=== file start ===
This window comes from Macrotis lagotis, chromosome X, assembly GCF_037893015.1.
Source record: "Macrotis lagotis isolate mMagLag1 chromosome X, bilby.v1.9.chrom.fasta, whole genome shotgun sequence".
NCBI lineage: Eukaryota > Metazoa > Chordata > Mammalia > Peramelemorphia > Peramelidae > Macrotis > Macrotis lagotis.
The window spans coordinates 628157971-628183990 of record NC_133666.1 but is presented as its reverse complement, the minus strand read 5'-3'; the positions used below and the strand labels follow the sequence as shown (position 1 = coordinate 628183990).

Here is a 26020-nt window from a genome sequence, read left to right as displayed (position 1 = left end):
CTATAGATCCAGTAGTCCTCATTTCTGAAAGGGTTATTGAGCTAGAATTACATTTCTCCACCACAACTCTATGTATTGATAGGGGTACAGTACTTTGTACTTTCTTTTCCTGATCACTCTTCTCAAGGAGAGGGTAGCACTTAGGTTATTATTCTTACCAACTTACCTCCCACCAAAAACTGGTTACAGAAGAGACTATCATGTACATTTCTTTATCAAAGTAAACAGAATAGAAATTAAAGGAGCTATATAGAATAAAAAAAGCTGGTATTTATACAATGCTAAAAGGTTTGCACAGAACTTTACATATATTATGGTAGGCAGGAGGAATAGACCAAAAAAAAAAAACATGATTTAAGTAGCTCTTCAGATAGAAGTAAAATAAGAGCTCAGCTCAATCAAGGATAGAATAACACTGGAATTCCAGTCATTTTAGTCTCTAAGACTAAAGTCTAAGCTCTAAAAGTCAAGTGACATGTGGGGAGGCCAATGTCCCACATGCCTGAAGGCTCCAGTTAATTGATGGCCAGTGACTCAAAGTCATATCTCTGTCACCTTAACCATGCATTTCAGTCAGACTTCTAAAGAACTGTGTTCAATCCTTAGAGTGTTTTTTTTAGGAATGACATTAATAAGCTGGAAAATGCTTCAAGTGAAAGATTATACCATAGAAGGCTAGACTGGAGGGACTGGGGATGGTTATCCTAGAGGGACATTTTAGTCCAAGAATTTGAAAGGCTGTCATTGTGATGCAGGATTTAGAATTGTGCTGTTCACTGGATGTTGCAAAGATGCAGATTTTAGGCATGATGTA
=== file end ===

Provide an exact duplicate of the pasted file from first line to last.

This window comes from Macrotis lagotis, chromosome X, assembly GCF_037893015.1.
Source record: "Macrotis lagotis isolate mMagLag1 chromosome X, bilby.v1.9.chrom.fasta, whole genome shotgun sequence".
NCBI lineage: Eukaryota > Metazoa > Chordata > Mammalia > Peramelemorphia > Peramelidae > Macrotis > Macrotis lagotis.
The window spans coordinates 628157971-628183990 of record NC_133666.1 but is presented as its reverse complement, the minus strand read 5'-3'; the positions used below and the strand labels follow the sequence as shown (position 1 = coordinate 628183990).

Here is a 26020-nt window from a genome sequence, read left to right as displayed (position 1 = left end):
CTATAGATCCAGTAGTCCTCATTTCTGAAAGGGTTATTGAGCTAGAATTACATTTCTCCACCACAACTCTATGTATTGATAGGGGTACAGTACTTTGTACTTTCTTTTCCTGATCACTCTTCTCAAGGAGAGGGTAGCACTTAGGTTATTATTCTTACCAACTTACCTCCCACCAAAAACTGGTTACAGAAGAGACTATCATGTACATTTCTTTATCAAAGTAAACAGAATAGAAATTAAAGGAGCTATATAGAATAAAAAAAGCTGGTATTTATACAATGCTAAAAGGTTTGCACAGAACTTTACATATATTATGGTAGGCAGGAGGAATAGACCAAAAAAAAAAAACATGATTTAAGTAGCTCTTCAGATAGAAGTAAAATAAGAGCTCAGCTCAATCAAGGATAGAATAACACTGGAATTCCAGTCATTTTAGTCTCTAAGACTAAAGTCTAAGCTCTAAAAGTCAAGTGACATGTGGGGAGGCCAATGTCCCACATGCCTGAAGGCTCCAGTTAATTGATGGCCAGTGACTCAAAGTCATATCTCTGTCACCTTAACCATGCATTTCAGTCAGACTTCTAAAGAACTGTGTTCAATCCTTAGAGTGTTTTTTTTAGGAATGACATTAATAAGCTGGAAAATGCTTCAAGTGAAAGATTATACCATAGAAGGCTAGACTGGAGGGACTGGGGATGGTTATCCTAGAGGGACATTTTAGTCCAAGAATTTGAAAGGCTGTCATTGTGATGCAGGATTTAGAATTGTGCTGTTCACTGGATGTTGCAAAGATGCAGATTTTAGGCATGATGTA